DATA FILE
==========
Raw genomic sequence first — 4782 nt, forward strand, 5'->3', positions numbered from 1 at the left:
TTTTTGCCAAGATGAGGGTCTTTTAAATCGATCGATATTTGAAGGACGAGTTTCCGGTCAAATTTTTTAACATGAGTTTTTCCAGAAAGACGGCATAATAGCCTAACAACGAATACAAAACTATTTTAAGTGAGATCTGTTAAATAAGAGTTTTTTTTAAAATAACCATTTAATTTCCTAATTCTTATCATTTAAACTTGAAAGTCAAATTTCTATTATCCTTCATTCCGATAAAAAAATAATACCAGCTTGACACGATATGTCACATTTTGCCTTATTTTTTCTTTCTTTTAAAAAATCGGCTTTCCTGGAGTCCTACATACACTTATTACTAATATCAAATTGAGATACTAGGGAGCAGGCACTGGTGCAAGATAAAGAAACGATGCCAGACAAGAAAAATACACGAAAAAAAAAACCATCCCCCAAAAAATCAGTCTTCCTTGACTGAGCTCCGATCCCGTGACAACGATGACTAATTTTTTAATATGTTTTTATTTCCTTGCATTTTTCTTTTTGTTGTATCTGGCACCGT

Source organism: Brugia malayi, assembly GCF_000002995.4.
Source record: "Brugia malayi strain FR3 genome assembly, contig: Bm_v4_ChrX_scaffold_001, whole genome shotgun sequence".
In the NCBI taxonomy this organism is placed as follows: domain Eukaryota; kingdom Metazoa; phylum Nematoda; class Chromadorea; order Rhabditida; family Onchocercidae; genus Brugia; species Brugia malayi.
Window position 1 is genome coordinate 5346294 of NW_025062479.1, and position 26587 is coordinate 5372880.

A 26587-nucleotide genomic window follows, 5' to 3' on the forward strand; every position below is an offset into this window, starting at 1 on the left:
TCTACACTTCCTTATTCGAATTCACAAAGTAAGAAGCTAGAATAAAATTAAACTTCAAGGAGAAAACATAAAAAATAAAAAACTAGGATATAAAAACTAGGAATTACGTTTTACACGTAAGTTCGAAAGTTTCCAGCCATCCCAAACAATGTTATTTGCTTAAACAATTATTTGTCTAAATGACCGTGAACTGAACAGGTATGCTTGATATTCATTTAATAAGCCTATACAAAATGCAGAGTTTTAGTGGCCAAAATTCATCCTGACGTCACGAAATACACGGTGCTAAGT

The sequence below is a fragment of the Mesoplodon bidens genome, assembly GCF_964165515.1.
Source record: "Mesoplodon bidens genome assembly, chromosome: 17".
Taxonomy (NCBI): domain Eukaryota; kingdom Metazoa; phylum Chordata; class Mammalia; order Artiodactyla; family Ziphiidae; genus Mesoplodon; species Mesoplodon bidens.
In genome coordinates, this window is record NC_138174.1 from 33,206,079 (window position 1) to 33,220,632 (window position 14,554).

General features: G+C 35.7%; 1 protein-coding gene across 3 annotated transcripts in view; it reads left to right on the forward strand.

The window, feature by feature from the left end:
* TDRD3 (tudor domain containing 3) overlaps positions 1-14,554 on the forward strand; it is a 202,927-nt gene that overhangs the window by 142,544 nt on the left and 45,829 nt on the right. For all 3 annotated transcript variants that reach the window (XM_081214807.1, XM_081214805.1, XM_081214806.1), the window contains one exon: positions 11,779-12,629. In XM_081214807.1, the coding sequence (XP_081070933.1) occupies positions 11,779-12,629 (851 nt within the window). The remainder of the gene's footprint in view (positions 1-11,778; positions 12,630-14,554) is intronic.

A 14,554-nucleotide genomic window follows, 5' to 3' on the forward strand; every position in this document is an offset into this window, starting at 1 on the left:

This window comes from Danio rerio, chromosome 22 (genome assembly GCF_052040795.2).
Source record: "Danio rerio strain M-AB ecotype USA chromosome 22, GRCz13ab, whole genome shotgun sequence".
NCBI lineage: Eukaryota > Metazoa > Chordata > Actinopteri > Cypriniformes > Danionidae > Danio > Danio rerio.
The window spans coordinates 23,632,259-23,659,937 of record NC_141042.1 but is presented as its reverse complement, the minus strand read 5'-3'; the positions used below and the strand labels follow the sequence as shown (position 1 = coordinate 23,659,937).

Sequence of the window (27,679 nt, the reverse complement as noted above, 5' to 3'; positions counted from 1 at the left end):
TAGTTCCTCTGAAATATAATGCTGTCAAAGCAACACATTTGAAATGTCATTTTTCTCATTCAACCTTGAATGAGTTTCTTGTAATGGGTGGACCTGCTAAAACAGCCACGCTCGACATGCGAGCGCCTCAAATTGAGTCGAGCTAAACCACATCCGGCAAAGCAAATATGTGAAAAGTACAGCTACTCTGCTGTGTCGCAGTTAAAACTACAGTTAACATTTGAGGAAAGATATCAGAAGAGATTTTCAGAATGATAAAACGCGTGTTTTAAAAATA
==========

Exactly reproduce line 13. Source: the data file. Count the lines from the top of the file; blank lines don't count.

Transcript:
General features: G+C 35.7%; 1 protein-coding gene across 3 annotated transcripts in view; it reads left to right on the forward strand.